Mica in Cosmetics; Why Heal Yes! Offers Mica-Free Options

mica in makeup: ethical?

In this article:

What is mica? 

What is in cosmetic-grade mica?

Is mica safe in organic cosmetics?

Is mica toxic in cosmetics?

Synthetic mica option

Concerns with mica: in makeup

Is mica talc?

Final thoughts on mica


What is mica?

Mica is a mineral commonly used in cosmetics to add shimmer, light refraction, and softness. Interestingly, mica dust itself isn't exactly soft, as it has ragged edges; however, when finely ground into a powder for makeup, it feels lightweight and oh-so-soft on the skin and even delicate eyelids. But mica comes with some major 'cons,' and we'll address those, as well as the benefits.

As mentioned, within cosmetics, mica lends natural luster to create shimmering makeup products. Mica's cohesive properties and resistance to running also make it a valuable ingredient in concealer, foundation, and BB cream, benefiting cosmetics aside from merely lending shimmer; it helps everything stay in place, giving you that much-desired flawless finish.

Mica wouldn't be so popular within makeup formulations if it didn't contribute such desirable properties; in addition to the aforementioned, it helps add color, too, augmenting color-aiding ingredients such as iron oxides

But there are concerns with mica, and the red flags have been waved more prominently over the recent years. Let's start with manufacturing issues:

It's imperative to handle mica with care and avoid inhaling it. Just like clays and other minerals and even agricultural products in dusty forms, mica dust can pose risks if inhaled. Those working with mica in the manufacturing process should take proper precautions and wear protective gear.

The mining side of mica is where major concerns arise.

According to the Bureau of International Labor Affairs, the majority of mica mining takes place in marginalized communities in Madagascar. . . .

Shockingly, thousands of children as young as four years old work in hazardous conditions to extract mica!

In no world is this acceptable!

What is cosmetic mica, specifically?

Cosmetic (i.e., cosmetic-grade) mica refers to 'mica'-categorized minerals sought after in the cosmetic industry to impart shimmer, shine, and color diversity to a range of beauty products. Mica itself is, by nature, a naturally occurring silicate mineral from the earth that's processed into fine powders for cosmetic use.

A cosmetic-grade ingredient in general refers to an ingredient chosen for skincare, haircare, cosmetics, heath-related products, etc., selected for its purported safety, efficacy, and compatibility with skin or hair. These ingredients undergo testing to ascertain they meet specific quality and regulatory standards for use in cosmetic products.

(But, alas, just because something is cosmetic-grade does not mean it will bode with your unique ingredient needs, especially if you have sensitive or otherwise reactive skin or allergen concerns. This is somewhat akin to how the terms "non-comedogenic" and "hypoallergenic" get used, though they do not require regulatory backing whereas "cosmetic-grade" does!)

The safety of cosmetic mica relies on its origin and processing methods, assuming the user is not sensitive to mica, that is. Again, some mica mines, particularly in India, have been tied to unethical labor, including child labor. (We'll iterate this concern more than once within this article!).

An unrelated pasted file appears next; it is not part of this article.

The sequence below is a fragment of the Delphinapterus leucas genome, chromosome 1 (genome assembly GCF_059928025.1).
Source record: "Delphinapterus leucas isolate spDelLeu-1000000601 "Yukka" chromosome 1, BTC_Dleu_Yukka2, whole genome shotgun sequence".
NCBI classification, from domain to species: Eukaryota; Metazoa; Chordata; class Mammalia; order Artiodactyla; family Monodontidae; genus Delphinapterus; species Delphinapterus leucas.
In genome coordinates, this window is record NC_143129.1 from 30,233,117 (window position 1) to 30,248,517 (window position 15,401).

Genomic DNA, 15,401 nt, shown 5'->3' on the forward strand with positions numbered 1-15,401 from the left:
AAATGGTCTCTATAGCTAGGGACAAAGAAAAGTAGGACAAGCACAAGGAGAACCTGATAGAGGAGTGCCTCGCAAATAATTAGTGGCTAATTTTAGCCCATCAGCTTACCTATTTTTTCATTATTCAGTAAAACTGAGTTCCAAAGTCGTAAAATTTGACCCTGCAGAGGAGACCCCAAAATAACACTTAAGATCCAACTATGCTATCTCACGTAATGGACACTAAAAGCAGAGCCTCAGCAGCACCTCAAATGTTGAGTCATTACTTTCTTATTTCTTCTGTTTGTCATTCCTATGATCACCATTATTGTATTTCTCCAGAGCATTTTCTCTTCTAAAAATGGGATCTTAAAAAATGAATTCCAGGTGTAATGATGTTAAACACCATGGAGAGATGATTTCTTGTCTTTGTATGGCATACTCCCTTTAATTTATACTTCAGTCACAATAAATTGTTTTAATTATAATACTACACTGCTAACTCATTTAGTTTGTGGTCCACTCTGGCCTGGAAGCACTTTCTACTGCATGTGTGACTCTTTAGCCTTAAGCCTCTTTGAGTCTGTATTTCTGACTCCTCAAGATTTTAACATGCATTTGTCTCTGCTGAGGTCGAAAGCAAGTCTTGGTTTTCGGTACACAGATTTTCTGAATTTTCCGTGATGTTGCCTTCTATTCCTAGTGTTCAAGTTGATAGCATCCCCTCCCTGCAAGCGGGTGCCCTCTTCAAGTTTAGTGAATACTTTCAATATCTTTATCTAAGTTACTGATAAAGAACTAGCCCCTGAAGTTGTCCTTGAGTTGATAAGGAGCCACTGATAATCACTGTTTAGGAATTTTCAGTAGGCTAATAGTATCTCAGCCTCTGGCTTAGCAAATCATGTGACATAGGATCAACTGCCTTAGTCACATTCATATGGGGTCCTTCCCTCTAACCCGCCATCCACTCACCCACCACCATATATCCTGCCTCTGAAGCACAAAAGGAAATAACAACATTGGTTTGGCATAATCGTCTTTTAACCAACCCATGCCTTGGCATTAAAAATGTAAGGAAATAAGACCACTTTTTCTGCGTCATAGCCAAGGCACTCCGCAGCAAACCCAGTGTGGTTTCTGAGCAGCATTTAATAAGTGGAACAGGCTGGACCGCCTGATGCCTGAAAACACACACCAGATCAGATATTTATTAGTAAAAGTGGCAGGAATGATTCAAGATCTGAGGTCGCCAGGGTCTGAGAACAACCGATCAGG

Is mica toxic? Is it safe in organic cosmetics?

Because mica is from the earth naturally (when not synthetic), it might sound as if it has a place in all cosmetics, especially natural- and organic-based formulas. Mica itself is not inherently considered toxic, but there are indeed considerations when using it in cosmetics, conventional and organic cosmetics alike:

Mica in Organic Cosmetics

Mica can be used in organic cosmetics, but there are challenges in ensuring its ethical and environmental sustainability, as well as its purity. Organic cosmetic brands that wish to use mica often face the task of sourcing it from responsible and ethically managed mines to address concerns related to labor practices and environmental impact. Conventional makeup brands with a penchant for cruelty-free and ethical sourcing may focus on responsible sourcing, too; it's not always limited to organic brands.

While mica itself is not toxic, the concerns lie more in the sourcing, processing, and potential contaminants associated with it. Brands that are committed to creating ethical and safe products should consider these factors when using mica in their formulations, and they may choose to work with suppliers that adhere to responsible mining practices and provide transparency about their sourcing.

All in all, mica is generally considered safe for use in cosmetics, including organic cosmetics, when sourced responsibly and used in appropriate concentrations. As with any cosmetic ingredient, make informed choices, scrutinizing data and claims, and prioritize ethical practices. 

Synthetic mica option

Synthetic fluorophlogopite, or synthetic mica, mimics natural mica but is made in a lab. The synthetic form lends a glitter finish to cosmetics just as its natural, mined counterpart does. Not only does synthetic mica provide a guilt-free sparkle, but it also ensures that no child labor is involved in its production.

Synthetic mica is lab-created via magnesium aluminum silicate; to be more precise, according to an article in the International Journal of Toxicology, "synthetic fluorphlogopite (CAS No 12003-38-2) is a synthetic mimic of a mica-type, fluorine-substituted mineral composed of magnesium aluminum silicate sheets, weakly bound together with potassium."[2]

There doesn’t seem to be rife information on potential environmental impacts of producing synthetic mica, but, as iterated above, its laboratory roots should at least ascertain that it’s free from child labor.

However, some tend to steer clear of as many synthetic ingredients as possible, so when it comes to mica, this major catch-22 exists:

Mined mica risks child labor; synthetic mica is, well, a product produced in a lab, not mother nature. . . .